News

Ransomware cyber-attack a wake-up call, not over

By Dee-Dee S.C.E.

Microsoft said the Friday attack should be treated by governments as a ‘wake-up call,’ pointing to storing data on software vulnerabilities that could be accessed by hackers.

In a statement, Microsoft president and chief legal officer Brad Smith criticized the way governments store up information about security flaws in computer systems, as he likewise said that many organizations had failed to keep their systems up to date, allowing the virus to spread.

Smith added that unless customers update their systems, there was no way for them to protect themselves against threats.

Microsoft said it had released a Windows security update in March but many users were yet to run it.

Microsoft had criticized US intelligence for the “Eternal Blue” tool developed by the National Security Agency that allowed ransomware to infect computers.

The tools had been dumped onto the public internet by a hacking group known as the Shadow Brokers.

Even as the cyber-attack was in progress Friday, its spread was brought to a sudden halt as a cybersecurity researcher found and inadvertently activated a ‘kill switch’ in the malware.

The researcher said he saw the news influx about organizations being hit by the ransomware and had a ‘bit of a look’ into the incident.

Remaining unidentified, the researcher said he saw that it was connecting to an unregistered specific domain.

He then bought the domain for $10.69, immediately registering thousands of connections every second.

“The intent was to just monitor the spread and see if we could do anything about it later on,” he said, adding that they actually stopped the spread just by registering the domain.

However, the researcher warned, “This is not over. The attackers will realize how we stopped it, they’ll change the code and then they’ll start again. Enable windows update, update and then reboot.”

The worldwide ransomware cyber-attack that happened Friday has continued to affect thousands of computers, infecting about 200,000 machines in nearly 150 countries until Monday, locking national health system files and demanding a $300 in bitcoin payment to restore access.

Britain’s National Health Service was thought to be one of the first victims of the attack, which started in the UK and Spain before spreading around the world.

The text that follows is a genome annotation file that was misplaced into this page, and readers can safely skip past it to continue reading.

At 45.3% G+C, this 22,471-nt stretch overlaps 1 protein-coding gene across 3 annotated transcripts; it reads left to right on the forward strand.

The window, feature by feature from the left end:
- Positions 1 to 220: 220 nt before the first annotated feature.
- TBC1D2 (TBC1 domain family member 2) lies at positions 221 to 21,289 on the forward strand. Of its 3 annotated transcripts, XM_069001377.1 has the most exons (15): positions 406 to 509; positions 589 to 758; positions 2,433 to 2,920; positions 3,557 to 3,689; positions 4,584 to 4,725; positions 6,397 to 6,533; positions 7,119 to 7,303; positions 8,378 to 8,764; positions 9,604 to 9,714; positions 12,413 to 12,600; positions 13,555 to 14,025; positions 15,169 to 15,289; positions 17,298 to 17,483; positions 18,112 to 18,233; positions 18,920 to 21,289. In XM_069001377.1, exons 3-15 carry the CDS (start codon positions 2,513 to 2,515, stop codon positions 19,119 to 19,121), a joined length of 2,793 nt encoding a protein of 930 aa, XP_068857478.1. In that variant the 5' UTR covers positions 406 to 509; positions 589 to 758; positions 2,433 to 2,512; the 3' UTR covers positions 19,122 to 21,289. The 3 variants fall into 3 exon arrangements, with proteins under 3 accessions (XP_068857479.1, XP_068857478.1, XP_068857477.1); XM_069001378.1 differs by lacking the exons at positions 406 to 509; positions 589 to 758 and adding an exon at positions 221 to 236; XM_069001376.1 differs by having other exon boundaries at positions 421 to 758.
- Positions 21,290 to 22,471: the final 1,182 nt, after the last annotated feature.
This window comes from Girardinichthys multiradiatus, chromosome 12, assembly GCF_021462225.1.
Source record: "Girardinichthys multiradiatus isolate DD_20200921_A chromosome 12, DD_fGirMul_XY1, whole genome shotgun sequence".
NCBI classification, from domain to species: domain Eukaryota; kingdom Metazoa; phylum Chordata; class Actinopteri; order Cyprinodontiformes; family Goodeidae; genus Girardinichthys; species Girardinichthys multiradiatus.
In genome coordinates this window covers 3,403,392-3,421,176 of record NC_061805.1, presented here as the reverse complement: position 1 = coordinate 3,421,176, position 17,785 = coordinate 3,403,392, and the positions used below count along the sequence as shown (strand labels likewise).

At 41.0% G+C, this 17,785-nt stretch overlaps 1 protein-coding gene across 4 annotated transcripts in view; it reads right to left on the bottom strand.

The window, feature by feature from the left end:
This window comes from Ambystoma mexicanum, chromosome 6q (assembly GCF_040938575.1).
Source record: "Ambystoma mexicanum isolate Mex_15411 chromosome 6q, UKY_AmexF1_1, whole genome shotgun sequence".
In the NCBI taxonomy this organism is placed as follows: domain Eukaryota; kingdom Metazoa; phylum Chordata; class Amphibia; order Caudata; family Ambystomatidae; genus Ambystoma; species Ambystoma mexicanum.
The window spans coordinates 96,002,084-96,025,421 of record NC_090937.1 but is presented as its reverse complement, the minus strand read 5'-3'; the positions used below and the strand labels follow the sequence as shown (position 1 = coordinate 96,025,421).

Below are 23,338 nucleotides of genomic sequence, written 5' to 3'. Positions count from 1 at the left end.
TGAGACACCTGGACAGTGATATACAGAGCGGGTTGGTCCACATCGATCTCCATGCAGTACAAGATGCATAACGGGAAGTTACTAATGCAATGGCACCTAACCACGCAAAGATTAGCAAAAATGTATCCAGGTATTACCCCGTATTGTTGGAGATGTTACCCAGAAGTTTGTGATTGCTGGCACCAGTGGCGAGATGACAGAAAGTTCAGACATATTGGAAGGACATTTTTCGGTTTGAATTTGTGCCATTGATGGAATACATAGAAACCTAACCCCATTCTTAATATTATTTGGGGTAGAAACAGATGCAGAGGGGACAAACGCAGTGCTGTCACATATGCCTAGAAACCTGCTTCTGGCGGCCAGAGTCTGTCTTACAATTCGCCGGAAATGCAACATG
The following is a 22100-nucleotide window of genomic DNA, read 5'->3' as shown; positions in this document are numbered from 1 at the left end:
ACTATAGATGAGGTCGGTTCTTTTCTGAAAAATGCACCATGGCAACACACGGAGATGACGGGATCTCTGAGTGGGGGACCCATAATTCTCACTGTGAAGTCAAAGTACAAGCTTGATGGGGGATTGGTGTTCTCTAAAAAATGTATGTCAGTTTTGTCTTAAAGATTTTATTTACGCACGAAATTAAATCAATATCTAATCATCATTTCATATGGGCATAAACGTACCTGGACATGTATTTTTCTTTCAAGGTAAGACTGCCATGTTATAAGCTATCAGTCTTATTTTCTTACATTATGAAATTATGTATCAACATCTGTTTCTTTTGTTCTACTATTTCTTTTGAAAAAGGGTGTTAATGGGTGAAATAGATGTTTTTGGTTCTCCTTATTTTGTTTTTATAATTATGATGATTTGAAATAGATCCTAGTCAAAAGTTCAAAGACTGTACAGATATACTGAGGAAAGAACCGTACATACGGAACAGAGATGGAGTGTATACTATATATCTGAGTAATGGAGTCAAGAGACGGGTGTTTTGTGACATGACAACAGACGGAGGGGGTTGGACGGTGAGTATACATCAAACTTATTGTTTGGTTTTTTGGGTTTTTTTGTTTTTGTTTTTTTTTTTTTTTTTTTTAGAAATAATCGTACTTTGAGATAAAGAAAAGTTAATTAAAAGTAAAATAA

Known as WannaCry ransomware or Wanna Decryptor, it affected in the first few hours of the attack the US with delivery company FedEx affected; the UK with 61 NHS organizations disrupted; France where some Renault factories had to stop production; Russia where its interior ministry reported 1,000 of its computers affected; and Spain where telephone and gas companies reported being struck.

Various methods such as phishing emails and on systems without up-to-date security patches were used in spreading the ransomware.

The cyber-attack left the UK NHS literally unable to do any x-rays, while likewise leaving patients in limbo with scheduled operations canceled at the last minute. In a statement, FedEx, disclosing limited details, said that like many other companies, they were “experiencing interference with some of our Windows-based systems caused by malware,” and that they were “implementing remediation steps as quickly as possible.”

On Monday, payment had reached $38,000, according to an analysis done of three accounts linked to the ransom. Earlier, experts at a company said they have identified at least three bitcoin addresses as being associated with the malware. Payments may increase as the ransomware said that the cost would double after three days. The ransomware threatens to delete files within seven days if no payment is made.

Europol, which assists EU member states in fighting serious international crime and terrorism, said the attack was unprecedented, as it warned a “complex international investigation” was required to “identify the culprits.” It said its cyber-crime team, EC3, was “working closely with affected countries to mitigate the threat and assist victims.

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